Assessing good-judgement and decision-making is hard; it's particularly hard to assess the consistency of a person's judgement without knowing/working with them over at least several months. Some methods:

  • Speaking to a person can quickly clarify their level of knowledge of EA concepts and how they apply to the context of their role.

  • Speaking to references could be very helpful, to get a picture of how a person updates their beliefs and actions.

  • Actually working with them (perhaps via a work trial, partnership or consultancy project) is probably the best way to test whether a person is suitable for the role

  • A critical thinking psychometric test may plausibly be a good preliminary filter, but is perhaps more relevant for junior talent. A low score would be a big red flag, but a high score is far from sufficient to imply overall good judgement and decision-making.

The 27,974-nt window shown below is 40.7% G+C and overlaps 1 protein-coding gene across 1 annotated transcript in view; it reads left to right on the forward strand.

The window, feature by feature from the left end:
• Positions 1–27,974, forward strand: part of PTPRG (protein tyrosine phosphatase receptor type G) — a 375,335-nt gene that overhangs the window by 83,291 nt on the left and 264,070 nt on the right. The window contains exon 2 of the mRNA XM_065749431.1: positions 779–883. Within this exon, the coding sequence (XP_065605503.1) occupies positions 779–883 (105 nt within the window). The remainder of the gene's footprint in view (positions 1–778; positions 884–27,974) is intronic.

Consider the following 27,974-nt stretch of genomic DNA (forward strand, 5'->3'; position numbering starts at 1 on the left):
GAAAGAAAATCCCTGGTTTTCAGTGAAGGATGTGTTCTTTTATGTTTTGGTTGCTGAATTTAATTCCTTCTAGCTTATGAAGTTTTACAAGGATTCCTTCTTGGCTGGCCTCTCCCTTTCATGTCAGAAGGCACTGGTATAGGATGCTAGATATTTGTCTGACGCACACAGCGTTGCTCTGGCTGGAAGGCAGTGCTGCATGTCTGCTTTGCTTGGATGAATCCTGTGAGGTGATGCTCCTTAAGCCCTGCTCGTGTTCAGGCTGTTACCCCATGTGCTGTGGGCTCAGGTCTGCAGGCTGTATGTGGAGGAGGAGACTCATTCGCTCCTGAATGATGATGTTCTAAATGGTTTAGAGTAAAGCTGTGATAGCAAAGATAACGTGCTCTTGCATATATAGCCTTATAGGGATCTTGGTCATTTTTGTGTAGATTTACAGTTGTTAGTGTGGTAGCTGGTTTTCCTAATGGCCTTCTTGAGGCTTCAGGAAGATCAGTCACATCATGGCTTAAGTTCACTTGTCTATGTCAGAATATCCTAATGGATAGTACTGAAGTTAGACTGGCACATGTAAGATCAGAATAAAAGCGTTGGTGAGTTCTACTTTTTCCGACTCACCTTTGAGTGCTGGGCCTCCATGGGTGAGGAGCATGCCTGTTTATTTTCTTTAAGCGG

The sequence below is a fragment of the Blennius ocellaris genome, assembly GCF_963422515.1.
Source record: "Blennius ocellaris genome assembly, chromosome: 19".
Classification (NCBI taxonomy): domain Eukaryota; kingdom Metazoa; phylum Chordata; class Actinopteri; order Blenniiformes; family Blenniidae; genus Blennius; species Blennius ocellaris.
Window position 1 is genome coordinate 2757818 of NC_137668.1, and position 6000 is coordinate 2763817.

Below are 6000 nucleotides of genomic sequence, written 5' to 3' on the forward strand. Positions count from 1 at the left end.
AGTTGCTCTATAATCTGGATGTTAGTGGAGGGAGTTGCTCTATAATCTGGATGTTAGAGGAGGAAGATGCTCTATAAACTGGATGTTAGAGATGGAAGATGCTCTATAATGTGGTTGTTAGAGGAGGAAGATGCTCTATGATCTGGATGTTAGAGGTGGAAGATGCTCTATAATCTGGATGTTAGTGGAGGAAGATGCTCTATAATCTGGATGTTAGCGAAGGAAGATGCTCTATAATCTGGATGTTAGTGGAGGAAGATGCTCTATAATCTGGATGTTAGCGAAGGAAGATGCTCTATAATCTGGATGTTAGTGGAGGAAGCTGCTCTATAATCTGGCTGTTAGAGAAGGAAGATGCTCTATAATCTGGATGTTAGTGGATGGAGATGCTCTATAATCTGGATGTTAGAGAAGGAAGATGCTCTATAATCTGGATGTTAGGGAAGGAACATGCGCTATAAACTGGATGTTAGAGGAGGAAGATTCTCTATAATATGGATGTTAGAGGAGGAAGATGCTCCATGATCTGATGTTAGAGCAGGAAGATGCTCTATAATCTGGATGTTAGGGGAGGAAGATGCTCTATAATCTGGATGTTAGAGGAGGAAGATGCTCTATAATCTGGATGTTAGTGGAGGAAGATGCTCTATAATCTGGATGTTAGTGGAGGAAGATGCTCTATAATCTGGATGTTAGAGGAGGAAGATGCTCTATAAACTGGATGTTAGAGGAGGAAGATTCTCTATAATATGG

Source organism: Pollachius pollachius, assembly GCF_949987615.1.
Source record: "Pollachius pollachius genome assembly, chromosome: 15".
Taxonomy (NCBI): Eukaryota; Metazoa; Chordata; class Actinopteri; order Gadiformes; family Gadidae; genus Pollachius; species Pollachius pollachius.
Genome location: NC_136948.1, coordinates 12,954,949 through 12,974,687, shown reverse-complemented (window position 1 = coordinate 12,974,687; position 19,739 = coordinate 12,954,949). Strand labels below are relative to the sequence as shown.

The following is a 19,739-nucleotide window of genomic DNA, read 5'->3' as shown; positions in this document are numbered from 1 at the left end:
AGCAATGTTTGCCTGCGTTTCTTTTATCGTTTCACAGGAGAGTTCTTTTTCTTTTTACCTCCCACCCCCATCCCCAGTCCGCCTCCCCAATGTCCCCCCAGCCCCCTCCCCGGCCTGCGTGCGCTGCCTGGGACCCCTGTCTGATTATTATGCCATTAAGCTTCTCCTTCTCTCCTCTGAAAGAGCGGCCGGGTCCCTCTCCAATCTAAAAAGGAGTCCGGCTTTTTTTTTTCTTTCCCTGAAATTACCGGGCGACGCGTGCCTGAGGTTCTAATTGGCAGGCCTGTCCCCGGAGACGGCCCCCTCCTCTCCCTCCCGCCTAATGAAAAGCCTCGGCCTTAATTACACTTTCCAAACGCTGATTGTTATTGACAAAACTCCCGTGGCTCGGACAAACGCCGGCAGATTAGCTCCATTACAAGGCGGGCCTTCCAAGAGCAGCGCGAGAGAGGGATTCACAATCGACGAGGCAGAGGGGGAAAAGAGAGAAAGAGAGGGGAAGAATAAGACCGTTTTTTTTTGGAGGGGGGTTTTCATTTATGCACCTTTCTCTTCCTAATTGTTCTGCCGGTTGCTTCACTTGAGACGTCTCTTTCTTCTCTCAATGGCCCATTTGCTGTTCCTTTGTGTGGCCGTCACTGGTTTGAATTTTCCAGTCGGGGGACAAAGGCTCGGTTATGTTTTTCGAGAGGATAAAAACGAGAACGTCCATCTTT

Comment author: MichaelPlant 23 October 2017 03:53:09PM 5 points [-]

Hello. I'll reply here even though my comment covers all three posts. My general worry is that I think you've drawn a distinction without a difference. I can see that 'optimise Earth' and 'do the most good' are different sentences, but I'm still not really sure what the practical differences are supposed to be between them. As a test: what would a 'do the most good-er' and an 'Earth optimiser' disagree about?